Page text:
Should I Test my Well Water?
As a homeowner it is wise to get your well water tested, and treated if needed, to eliminate any risk it could pose to your family. But what could be in it? Isn’t there safety in having a private well?
The truth is contamination can occur through the underground channels that feed your well water, so testing is a wise choice for any homeowner. If there is contamination, you need to know what those contaminants are and how you might protect your family from the risks associated with the contamination.
What is Contamination?
Scientifically speaking, clean water (H20) consists of 11.1888% hydrogen and 88.812% oxygen by weight. Water is considered to be "contaminated" when it also contains harmful or objectionable substances which may be dissolved, suspended or biological.
For example, well water typically contains minerals such as calcium, magnesium, iron and manganese due to its contact with rock formations containing these minerals. Water also dissolves metals from pipes and plumbing fixtures which may contain lead, copper, iron, etc. Gases and dusts from the atmosphere and any other water soluble compounds may also be dissolved by water as they come in contact with it.
How Can Water in my Well be Contaminated?
Contaminated water issues date back to The Industrial Revolution, when an increase in manufacturing led brought about the invention of new synthetic materials. The U.S. chemical industry produced 11 trillion pounds of synthetic organic chemicals between 1945 and 1991, most of which has ended up in our environment: soil, air and/or water.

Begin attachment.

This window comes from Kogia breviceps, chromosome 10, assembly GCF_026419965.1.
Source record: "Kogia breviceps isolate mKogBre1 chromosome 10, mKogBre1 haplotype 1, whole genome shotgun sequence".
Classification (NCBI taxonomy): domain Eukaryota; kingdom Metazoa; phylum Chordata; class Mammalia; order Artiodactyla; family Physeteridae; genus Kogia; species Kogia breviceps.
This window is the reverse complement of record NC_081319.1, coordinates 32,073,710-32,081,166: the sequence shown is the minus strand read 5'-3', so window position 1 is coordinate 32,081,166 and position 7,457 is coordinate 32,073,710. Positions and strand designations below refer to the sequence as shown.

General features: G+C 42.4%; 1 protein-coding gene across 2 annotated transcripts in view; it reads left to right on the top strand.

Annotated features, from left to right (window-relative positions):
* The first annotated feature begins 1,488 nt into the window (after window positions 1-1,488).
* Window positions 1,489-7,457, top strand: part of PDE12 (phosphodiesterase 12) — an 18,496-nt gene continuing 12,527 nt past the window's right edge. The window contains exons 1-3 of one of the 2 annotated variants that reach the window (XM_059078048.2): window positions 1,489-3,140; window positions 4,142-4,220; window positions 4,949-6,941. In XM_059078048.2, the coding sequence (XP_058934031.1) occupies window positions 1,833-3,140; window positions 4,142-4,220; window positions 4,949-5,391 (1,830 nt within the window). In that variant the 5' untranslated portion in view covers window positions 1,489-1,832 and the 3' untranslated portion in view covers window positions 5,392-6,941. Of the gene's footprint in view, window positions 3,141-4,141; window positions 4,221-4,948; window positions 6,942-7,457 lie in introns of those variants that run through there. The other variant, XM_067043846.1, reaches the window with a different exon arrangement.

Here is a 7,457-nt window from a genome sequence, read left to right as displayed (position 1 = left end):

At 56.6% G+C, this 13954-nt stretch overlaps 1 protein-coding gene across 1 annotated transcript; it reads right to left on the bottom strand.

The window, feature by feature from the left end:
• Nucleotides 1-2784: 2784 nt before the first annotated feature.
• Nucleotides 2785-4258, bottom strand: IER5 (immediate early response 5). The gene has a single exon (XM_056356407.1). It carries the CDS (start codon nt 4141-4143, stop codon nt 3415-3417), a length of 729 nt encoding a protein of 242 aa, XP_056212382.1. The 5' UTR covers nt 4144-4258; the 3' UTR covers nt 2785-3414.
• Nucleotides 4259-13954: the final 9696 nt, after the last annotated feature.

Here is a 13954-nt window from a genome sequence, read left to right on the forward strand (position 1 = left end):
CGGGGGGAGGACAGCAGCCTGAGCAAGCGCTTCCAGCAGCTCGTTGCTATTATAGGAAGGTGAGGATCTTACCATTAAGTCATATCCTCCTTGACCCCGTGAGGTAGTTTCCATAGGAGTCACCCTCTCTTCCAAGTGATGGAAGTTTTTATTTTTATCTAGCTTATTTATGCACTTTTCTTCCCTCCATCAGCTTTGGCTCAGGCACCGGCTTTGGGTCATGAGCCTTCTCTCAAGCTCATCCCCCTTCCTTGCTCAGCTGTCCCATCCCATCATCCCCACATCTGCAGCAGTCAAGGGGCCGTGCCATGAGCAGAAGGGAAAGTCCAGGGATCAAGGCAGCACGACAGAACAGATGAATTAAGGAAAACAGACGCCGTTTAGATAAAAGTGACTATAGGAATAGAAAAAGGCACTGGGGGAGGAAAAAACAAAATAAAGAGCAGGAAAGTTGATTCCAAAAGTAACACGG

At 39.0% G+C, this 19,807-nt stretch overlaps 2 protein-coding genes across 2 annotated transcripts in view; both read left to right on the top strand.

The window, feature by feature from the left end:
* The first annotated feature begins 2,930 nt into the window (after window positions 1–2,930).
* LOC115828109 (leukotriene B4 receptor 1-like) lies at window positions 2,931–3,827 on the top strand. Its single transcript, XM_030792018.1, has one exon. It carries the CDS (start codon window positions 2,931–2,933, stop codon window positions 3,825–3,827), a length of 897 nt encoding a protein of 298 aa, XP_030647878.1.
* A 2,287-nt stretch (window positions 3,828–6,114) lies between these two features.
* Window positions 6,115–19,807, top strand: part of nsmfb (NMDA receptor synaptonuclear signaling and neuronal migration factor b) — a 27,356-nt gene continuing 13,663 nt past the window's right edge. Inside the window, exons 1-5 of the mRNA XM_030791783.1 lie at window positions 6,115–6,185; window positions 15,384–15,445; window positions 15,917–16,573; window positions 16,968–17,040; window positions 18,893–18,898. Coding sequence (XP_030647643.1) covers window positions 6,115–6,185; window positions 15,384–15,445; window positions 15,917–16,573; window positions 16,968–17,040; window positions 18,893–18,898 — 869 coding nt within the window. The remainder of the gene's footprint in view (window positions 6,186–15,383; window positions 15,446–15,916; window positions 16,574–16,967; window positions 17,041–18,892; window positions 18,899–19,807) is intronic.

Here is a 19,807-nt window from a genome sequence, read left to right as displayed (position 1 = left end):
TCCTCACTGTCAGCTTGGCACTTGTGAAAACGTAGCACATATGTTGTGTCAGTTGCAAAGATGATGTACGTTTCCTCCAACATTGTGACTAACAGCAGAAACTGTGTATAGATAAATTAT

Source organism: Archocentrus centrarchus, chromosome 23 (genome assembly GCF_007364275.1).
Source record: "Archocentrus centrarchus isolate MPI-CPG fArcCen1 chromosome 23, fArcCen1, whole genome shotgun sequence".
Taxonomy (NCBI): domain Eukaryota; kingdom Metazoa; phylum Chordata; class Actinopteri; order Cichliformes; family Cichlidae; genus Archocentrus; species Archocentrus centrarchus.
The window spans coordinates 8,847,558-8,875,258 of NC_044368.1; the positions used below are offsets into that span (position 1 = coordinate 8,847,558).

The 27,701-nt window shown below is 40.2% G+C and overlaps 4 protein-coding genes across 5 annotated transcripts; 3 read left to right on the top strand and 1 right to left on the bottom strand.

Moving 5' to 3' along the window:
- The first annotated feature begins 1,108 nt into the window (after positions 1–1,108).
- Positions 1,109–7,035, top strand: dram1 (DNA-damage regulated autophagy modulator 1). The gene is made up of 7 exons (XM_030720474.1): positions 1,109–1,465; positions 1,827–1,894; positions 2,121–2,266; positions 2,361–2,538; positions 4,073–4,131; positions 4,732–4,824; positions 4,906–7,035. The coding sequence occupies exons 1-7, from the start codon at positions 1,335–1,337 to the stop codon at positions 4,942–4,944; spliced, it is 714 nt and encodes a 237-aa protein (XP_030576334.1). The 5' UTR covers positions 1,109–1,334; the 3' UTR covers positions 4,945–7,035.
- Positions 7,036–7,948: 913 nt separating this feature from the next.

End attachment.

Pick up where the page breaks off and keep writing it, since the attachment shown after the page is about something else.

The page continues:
Before 1974, these chemicals were developed and released into the environment with little thought given to the potential dangers they might present. That hazardous waste has been disposed of via deep-well injection, surface impoundments, and landfills. These practices have allowed thousands of chemical compounds to find their way into many drinking water supplies.
According to the U.S. Environmental Protection Agency (EPA), approximately 70% of surface impounds (pits, ponds and lagoons) that are used for hazardous waste disposal do not have liners and as many as 90% may threaten ground water.
The Risks of Contaminants
In 1974, Congress passed the Safe Drinking Water Act, which authorized the EPA to establish safety levels for certain contaminants in public water supplies. These safety levels are referred to as Maximum Contaminant Levels (MCL's), which are the maximum allowable amounts of the regulated compounds in drinking water.
Testing your water will give you a detailed report on what is found to be outside of these limits, and what is elevated but within safety guidelines.
The EPA has divided the standards for drinking water into primary and secondary standards. Primary drinking water standards regulate contaminants that present a health risk. Secondary drinking water standards regulate contaminants that cause aesthetic problems such as taste, odor, color and appearance.
As of today, well water is still not regulated. It is the responsibility of the homeowner to test it to ensure the drinking water from their well is safe. Numerous contaminants are colorless, tasteless and odorless, which leads people to believe they have safe drinking water. But, The Center for Disease Control (CDC) receives more than 4,000 cases reported each year, where illnesses can be directly linked to drinking water.
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